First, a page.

Another reason to include a more diverse group of participants concerns the consequences of engagement with representations focused on historical injustices. The present work indicates that exposure to critical narratives about (the ingroup’s) history promotes higher perceptions of injustice, and we present this outcome in a positive light (since perceptions of injustice may motivate people to engage in action; Verkuyten & Martinovic, 2015). However, previous research also indicates that historical injustices can be traumatic and have negative mental health outcomes for those with marginalized identities (e.g., Brave Heart & DeBruyn, 1998; Evans-Campbell, 2008; Mohatt, Thompson, Thai, & Tebes, 2014). An inclusion of participants with marginalized identities can allow the investigation of the efficacy of particular historical representations in promoting more positive intergroup relations as well as positive health outcomes.

A second limitation concerns our measure of recall. The instructions of the free-recall task required participants to list events that they believed all students should know about. Considering the student sample, these instructions could have reminded participants about their formal history education, and subsequently consider the events that were most prevalent in history curricula and critical for success in history examinations. This could have then restricted the range or type of events considered. If it is the case that the current set of instructions primed the students to recall official narratives of history, then it becomes important to consider the role of power and privilege in what constitutes as official or “relevant” forms of historical knowledge. Official historical narratives are often more prevalent in the environment and can play a crucial role in what are considered “objective” accounts of the past. When members of historically oppressed groups offer alternative accounts of the past (i.e., ones that reflect wrongdoing or social injustices), their accounts may be silenced or forgotten as they are seen as irrelevant forms of objective reality or historical “truth”. Dominant group members—who are likely to benefit from their higher social status—can silence alternative accounts that undermine the legitimacy of current inequalities and hierarchies or reconstruct them in ways that justify past and current inequalities. For example, prior research has indicated that majority group members in New Zealand, who also have higher scores on a social dominance measure (see Sidanius & Pratto, 2001), are more likely to negate their in-group’s responsibility for historical wrongdoings against indigenous groups (i.e., subordinate groups). By not acknowledging their role in past injustices, majority group members can justify the social inequalities between them and indigenous group members (Sibley et al., 2007). Thus, the silencing (e.g., through acts of omission) of past accounts of injustice and wrongdoing can lay the foundation for identity-protective perception (e.g., denial of current issues of injustice) and contribute towards maintaining systems of inequality in a given society.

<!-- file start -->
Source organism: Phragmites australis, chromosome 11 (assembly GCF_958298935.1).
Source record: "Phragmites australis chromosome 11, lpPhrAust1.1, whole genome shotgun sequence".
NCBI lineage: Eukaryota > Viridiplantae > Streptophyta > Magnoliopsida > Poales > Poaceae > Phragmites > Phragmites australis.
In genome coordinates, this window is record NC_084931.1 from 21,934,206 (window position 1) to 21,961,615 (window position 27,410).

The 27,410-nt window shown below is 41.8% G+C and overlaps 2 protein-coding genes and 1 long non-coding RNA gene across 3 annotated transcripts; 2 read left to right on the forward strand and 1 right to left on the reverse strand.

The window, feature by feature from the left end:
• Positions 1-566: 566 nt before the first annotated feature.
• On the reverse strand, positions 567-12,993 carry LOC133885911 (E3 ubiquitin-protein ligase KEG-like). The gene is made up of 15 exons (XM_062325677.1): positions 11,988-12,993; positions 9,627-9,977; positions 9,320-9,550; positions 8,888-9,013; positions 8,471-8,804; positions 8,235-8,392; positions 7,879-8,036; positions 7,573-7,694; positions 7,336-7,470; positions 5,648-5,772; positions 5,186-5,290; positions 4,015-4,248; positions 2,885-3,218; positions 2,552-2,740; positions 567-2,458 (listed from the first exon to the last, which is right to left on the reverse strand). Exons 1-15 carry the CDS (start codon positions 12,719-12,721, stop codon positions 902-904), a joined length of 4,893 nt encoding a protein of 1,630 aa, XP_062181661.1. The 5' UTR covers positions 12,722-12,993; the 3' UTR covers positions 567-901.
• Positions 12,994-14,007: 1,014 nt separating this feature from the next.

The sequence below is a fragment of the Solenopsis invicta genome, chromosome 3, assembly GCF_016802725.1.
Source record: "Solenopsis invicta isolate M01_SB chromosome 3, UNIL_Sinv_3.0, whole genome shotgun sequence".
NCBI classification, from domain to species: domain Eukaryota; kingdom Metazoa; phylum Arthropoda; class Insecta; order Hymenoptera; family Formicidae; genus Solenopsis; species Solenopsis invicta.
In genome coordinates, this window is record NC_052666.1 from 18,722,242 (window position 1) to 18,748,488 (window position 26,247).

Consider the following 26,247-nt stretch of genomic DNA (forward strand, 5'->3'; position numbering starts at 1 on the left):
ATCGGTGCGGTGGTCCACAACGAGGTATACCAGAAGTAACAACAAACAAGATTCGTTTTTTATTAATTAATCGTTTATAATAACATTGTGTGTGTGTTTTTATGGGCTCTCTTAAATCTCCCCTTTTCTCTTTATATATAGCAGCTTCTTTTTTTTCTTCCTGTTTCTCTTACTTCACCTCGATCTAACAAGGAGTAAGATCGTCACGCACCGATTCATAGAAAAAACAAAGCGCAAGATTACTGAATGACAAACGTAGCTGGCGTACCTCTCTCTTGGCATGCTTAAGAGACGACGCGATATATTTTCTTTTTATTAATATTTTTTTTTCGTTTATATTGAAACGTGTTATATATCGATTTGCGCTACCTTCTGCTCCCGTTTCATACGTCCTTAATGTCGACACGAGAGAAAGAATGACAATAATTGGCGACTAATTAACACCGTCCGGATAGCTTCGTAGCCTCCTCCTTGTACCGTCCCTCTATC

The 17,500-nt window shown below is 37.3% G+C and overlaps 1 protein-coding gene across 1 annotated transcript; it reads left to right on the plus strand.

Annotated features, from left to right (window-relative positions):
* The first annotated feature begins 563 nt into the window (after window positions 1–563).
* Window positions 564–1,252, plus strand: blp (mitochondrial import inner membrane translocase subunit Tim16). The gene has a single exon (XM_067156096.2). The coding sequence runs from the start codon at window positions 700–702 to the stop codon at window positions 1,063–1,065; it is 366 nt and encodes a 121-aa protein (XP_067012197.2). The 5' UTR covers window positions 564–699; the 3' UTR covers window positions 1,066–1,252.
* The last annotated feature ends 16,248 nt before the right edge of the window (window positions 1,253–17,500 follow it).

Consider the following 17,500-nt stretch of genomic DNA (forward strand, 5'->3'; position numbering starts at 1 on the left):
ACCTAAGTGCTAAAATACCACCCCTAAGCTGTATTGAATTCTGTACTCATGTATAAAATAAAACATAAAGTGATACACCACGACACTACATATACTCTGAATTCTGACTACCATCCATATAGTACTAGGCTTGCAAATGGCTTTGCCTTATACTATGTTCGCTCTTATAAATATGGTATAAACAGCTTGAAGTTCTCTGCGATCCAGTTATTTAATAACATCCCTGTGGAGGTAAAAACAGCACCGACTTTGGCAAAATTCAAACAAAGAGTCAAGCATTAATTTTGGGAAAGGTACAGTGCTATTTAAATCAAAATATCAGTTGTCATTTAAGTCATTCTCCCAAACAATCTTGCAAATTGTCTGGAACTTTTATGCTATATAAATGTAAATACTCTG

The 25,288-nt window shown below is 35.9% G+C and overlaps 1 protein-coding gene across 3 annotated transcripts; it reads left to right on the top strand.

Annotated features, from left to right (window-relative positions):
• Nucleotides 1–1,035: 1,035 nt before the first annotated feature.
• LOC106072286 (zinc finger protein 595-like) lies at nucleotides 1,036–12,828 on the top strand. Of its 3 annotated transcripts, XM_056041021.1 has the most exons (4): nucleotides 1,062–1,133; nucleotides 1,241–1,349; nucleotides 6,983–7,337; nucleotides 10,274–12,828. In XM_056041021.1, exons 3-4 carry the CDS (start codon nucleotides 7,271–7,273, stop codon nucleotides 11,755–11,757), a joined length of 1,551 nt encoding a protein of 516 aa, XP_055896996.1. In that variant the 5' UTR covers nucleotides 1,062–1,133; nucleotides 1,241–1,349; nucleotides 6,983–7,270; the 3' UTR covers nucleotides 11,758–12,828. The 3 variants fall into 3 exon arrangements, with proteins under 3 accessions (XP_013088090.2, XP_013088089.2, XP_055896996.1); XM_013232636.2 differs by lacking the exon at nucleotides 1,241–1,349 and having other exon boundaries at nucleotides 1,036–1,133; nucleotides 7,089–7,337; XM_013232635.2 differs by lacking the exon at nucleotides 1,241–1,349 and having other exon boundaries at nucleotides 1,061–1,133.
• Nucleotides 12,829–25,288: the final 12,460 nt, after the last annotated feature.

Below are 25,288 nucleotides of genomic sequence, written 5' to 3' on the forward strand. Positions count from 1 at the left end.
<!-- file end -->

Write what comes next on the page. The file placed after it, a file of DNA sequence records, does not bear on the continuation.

Conclusion: On the Collective Character of Psychological Experience [TOP]

Without downplaying limitations of our research, the contribution of the present work is to articulate a cultural psychological approach to the study of collective memory and intergroup relations. The key to this approach is an emphasis on the intentionality of everyday worlds and a corresponding understanding of collective memory as mediated action. When people in dominant groups reproduce constructions of the past and give them material form, they invest them with the psychological charge of their particular beliefs and desires (e.g., national glorification). This psychological charge influences the perceptions and actions of people who subsequently encounter these cultural products—for example, it can lead them to deny injustice and to oppose policies to remedy it—and this process of mediated action can operate without their awareness or personal intention.

With respect to practical concerns for intergroup relations, the contribution of the present work is to illuminate directions for action toward improvement of intergroup relations by recognizing marginalized groups’ perspectives and histories. In particular, results suggest the importance of incorporating silenced knowledge and experiences from marginalized groups into official constructions of history. This “recovery of historical memory” (Martín-Baró, 1994, p. 31) can afford constructions of the past that not only reflect more inclusive modes of national identification, but also promote perceptions of injustice and support for action to remedy it (Hammack, 2008; Reicher, 2004; van Zomeren, Postmes, & Spears, 2008).

Notes [TOP]

i) Although our approach to collective memory has its foundation in perspectives of cultural psychology, we do not claim that it is the unique source of relevant points. For example, as our reference here to Moscovici (1984) suggests, many articulations of social representations theory resonate with a cultural psychology account, especially to the extent that they emphasize the realization of beliefs and desires in everyday ecology and the capacity of those ecological representations to influence subsequent activity—in other words, the intentionality of everyday worlds.